The real sixth sense
A new use for an old Christmas tree

Snowstorms and straws in the wind

Like the rest of the self-employed, I spent too much of last week doing my tax return for 2008-2009. It's obvious that it's a boring, fiddly job, and almost always in the cause of discovering that you owe them rather more money than you've managed to put by. (Though tax law for writers has some very odd corners, and it's worth poking your nose into them, because it can save you a lot of money, in the future if not now. The Society of Authors has leaflets for all to buy, and a free tax helpline for members). It's very dull, and the temptation is always to skimp it. But although the ordinary risk of not doing it properly is paying a bit more tax than you otherwise might, (which, if you cost your time, might be worth it) in the back of your mind is also the un-ordinary risk that the taxman will decide it's your year for being investigated and, by way of a lot of tedious bits of paper, then discover that you've got it all wrong and owe more than you thought you did, or even that you've been evading tax and are a Bad Person.

But along with the kind of paper-shuffling which is why most of us yearn/ed to be able to give up the day job, rounding up your income and expenses does mean that your life – or at least the year before last – passes willy-nilly before your eyes. This year I was handed a perfect moment: a severe weather warning kept us from leaving London when we'd intended, and if I could get it done and in the post that night, my Christmas was going to be wonderful. So I dragged my eyes from the whirling snowflakes which were the only pale thing visible in the twilight, and back to to the bus tickets (Londoners will share my bafflement as to how you deal with Oyster card payments), the receipts for coffee before a teaching gig, the paper and pens, the postage, a research trip to France (what do you do about receipts in euros, at a completely different and unknown exchange rate from today's?), and my study's share of the household bills, and got on with it. At two in the morning it was done, and 10am we set off for Suffolk, and had a very Happy Christmas: I hope that you did too. The part of Boxing Day I didn't spend reading a terrific biography of Diaghilev, I spent reading my fellow-blogger Damon Young's delightful and thought-provoking Distraction: a philosopher's guide to being free, which was another thing I only gained because we left home a day after we'd planned, so another delivery of post had a chance to arrive.

It was while I was stomping along a frozen track, admiring the black Valenciennes work of bare trees against a mist of frost, that I realised something else. In counterpoint to the general grumpiness about the tax return chore is a small but sastisfying sense of the past being reassembled and then packed away: a readying for the New Year. It's partly a thoroughly Protestant casting up of professional and spiritual accounts: twelve reams of 80gsm paper; eight aspiring writers with reports I so hope helped them; two thick piles of research for the next book, one world imagined, written and published. But it's also a thoroughly Catholic process of confession and absolution: a dreadful electricity bill and eco-guilt but I can't think, let alone write, if I'm too cold; a taxi back from Paddington even though the Tube was still running and so were the buses, but I forgive myself after a sell-out Hay Festival session, and a five hour trip back to London.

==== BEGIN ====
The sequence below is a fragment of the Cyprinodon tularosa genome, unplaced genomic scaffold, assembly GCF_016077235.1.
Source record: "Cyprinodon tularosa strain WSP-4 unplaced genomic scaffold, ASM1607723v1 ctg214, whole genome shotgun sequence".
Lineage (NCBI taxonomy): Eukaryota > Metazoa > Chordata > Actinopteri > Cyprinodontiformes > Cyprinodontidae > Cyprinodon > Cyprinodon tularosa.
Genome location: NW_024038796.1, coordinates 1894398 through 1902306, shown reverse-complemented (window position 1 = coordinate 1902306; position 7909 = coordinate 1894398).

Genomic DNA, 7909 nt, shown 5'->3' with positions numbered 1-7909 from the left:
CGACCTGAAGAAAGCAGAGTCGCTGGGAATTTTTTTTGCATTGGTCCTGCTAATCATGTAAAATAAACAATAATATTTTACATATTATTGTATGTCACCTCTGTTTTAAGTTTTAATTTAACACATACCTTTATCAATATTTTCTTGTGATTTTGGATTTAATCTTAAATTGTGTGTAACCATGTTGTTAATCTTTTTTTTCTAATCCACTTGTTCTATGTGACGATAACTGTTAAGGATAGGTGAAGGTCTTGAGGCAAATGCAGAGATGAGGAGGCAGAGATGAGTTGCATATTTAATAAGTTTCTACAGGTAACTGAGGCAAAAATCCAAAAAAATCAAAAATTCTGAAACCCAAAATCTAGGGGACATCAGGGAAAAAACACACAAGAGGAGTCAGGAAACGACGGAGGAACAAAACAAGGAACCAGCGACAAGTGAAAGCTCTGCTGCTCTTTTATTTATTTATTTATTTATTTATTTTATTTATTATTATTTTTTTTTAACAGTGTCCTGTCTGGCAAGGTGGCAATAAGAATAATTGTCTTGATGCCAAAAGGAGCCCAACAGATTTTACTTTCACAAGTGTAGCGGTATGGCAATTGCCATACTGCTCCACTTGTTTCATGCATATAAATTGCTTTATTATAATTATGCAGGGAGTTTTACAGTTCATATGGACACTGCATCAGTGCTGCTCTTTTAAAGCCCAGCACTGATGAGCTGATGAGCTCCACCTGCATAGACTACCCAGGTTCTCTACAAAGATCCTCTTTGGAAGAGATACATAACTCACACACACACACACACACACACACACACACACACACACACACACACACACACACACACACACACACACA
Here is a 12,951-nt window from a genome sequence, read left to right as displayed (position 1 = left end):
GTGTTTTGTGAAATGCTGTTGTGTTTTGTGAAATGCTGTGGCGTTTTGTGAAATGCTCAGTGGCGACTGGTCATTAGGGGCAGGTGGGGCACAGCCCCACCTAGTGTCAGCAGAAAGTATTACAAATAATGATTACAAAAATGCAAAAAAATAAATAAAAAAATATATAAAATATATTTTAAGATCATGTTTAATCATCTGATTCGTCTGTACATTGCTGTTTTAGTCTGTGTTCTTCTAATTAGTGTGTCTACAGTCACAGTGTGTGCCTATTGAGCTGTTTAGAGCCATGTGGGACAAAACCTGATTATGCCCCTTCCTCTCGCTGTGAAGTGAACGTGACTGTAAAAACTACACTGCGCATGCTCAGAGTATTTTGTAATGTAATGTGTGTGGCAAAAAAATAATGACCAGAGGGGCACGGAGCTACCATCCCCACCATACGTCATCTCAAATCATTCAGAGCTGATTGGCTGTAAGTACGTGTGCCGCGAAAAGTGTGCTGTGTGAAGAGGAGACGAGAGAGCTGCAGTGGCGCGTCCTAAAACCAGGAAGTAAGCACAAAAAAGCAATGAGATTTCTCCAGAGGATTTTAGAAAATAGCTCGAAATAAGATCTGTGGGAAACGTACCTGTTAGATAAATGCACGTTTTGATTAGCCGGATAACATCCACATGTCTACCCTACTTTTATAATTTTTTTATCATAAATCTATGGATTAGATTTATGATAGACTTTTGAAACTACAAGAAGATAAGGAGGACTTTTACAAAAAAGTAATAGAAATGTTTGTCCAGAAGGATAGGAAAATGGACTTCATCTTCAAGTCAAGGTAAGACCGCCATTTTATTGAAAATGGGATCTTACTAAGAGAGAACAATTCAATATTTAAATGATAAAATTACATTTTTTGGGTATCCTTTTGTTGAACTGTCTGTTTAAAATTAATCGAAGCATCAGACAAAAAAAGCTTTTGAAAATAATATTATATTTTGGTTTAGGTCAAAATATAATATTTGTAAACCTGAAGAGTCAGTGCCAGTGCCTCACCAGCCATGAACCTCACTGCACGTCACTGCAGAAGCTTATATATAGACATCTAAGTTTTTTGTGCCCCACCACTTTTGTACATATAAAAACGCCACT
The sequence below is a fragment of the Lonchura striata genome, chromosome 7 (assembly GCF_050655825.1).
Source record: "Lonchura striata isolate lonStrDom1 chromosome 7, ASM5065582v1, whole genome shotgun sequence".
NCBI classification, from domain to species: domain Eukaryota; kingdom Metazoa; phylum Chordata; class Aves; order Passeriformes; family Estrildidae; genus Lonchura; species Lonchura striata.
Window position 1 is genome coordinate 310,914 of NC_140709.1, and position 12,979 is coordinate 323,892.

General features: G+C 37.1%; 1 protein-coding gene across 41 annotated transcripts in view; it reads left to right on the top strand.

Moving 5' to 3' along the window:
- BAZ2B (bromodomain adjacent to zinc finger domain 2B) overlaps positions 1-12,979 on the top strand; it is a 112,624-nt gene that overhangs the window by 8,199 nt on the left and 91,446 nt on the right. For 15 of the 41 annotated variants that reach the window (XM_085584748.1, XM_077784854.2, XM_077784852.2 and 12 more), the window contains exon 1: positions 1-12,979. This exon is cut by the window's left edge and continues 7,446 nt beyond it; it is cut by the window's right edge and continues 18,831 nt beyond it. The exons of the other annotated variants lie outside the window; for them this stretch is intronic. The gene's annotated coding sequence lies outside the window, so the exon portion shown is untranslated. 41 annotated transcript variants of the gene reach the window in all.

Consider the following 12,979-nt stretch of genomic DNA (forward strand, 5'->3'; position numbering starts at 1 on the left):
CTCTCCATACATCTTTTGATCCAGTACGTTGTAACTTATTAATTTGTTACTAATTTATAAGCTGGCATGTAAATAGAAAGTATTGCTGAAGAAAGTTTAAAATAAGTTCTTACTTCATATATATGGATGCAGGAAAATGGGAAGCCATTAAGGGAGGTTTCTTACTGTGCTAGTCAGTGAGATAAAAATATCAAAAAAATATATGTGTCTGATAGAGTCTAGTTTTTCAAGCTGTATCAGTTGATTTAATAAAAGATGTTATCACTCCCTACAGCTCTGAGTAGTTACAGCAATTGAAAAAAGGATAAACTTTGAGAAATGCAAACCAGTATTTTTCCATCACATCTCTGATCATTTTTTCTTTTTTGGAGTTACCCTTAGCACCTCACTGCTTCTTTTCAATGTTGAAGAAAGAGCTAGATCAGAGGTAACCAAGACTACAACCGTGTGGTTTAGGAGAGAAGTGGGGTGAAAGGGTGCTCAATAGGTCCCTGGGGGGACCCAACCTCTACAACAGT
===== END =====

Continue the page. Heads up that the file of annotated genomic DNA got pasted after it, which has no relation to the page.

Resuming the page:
Just as we all need distance from our creative work before we can see it whole, transcending the individual peculiarites of the means by which we created it, I wonder if we all need this kind of distance from our lives, looking at the past which each of us creates – beginning, middle and end – as we live it? Apparently the Inland Revenue, as tax authorities go, is unusually merciful in allowing nine months for us to do our sums, but perhaps we should be grateful not just for being able to postpone the job longer than our European confrères can (even if that does mean ruining Christmas instead of a summer holiday), but for the fact that some of the receipts we're looking at are getting on for two years old. It's not just the writer who's trying to earn their living by writing who might want to do an end-of-year tally, but anyone with a large, serious creative project, with its built-in ups and downs. In a society in which most people take it upon themselves to judge both the quick and the dead long before the all-powerful entity of your choice bothers to look your way, it's too easy to see the rotting trees and spindly saplings of the struggle to write, and not the small, coherent shape of the copse which they form. What seemed important – both good and bad – at the time, may not turn out to look that way now. It's not about telling yourself that you 'shouldn't' have been hurt by things which did hurt because they turned out unimportant, any more than you 'shouldn't' be pleased about things which seemed good at the time but didn't grow into something more deserving: what you felt about those things then is as valid as how you feel now about them. You didn't know then which of the straws you hardly noticed would turn out to matter: maybe you still don't. But you did these things, and thoese other things happened to you: you've taken possession of them because they've become part of your past. And maybe one of those straws, blowing almost unnoticed past you at the time, has revealed a wind, either creative or professional, which might just, in the coming year, begin to fill your sails.

And with that thought I hope that you have a very Happy New Year.